The Models of Translational Research which we have developed and tested show a range of ways that MESHGuides are created through collaboration (MESHConnect) and kept up to date.
How you use MESHGuides depends on your responsibilities, the challenges you face, the extent of your professional knowledge and the training you have had. Here are some examples:
Student teachers: You may wish to read Guides through from beginning to end as you start to build your professional knowledge, and then come back to dip into particular guides to extend your knowledge. You will be marking student’s work and every teacher is a teacher of English. As a beginning, look at how to feedback about errors in spelling via the five most common errors in spelling. Why not share this with students and use the professional language to describe patterns of errors eg ‘transposition’ and ‘omission’ etc. If you have dyslexic students then familiarising yourself with the dyslexia materials is a must.
Class teachers: You may just wish to read the Guides relevant to you to keep up to date or to adapt the advice to your classroom practice. Alternatively, you may wish to be actively engaged in research and development. Perhaps you are part of a teacher-research network or are studying for a Masters qualification in which case why not look at the areas for further research section on existing Guides. We welcome digests of your findings. Currently we suggest you skim the list of Guides and read the ones relevant to you and the learners in your class. In time, with appropriate software development you will be able to get alerts from this site when new material in areas of interest to you is published.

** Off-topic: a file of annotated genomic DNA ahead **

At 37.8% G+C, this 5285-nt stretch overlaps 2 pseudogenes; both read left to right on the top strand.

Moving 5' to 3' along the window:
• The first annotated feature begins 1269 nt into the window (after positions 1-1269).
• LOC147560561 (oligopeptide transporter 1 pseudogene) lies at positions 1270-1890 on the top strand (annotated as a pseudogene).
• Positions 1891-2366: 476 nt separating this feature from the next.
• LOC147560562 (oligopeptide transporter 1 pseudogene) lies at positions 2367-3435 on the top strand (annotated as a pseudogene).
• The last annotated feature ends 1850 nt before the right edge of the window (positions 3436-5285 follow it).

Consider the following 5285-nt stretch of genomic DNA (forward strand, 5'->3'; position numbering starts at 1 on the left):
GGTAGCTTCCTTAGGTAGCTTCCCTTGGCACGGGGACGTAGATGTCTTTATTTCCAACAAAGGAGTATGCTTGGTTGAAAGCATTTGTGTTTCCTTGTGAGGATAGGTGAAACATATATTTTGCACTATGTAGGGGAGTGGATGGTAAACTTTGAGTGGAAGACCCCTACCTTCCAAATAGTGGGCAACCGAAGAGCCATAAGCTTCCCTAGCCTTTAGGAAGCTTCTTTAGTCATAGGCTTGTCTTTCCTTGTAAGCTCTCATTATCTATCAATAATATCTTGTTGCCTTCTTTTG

School leaders/Professional development leaders:You may find it useful to take certain sections of Guides to shape professional development sessions. For example one headteacher said he intended to use the guidance on identification of reluctant writers to prompt discussion and analysis in a staff session reviewing children’s progress. Another found the English as an additional language guide invaluable in helping staff understand how to support these learners.
Research Funders/NGOs:Unfortunately,the funding of educational research relevant to classroom practice is random: with some areas massively funded and other areas with no funding at all. Often funding is focused on generic issues when in fact teaching has as a major focus, helping pupils grasp core or threshold concepts in a wide range of subject areas. The Guides are constructed to have a cell at the end suggesting areas for further research. If you are funding work in an area, this can be included in this cell so that others are more likely to fund new areas. If you require those in receipt of your funds to provide a MESHGuide research summary then other funders can build on what you have funded.
Policy Makers/public servants: While your work is directed by elected politicians, we hope that the MESHGuides will enable you to identify what are research-based effective practices and, again, what the gaps are in research so as to make effective use of public funds. If you fund research relevant to classroom practice then requiring the publication of a MESHGuide along wiht traditional forms of publishing extends the reach and potential impact of your research.
For further information email: firstname.lastname@example.org.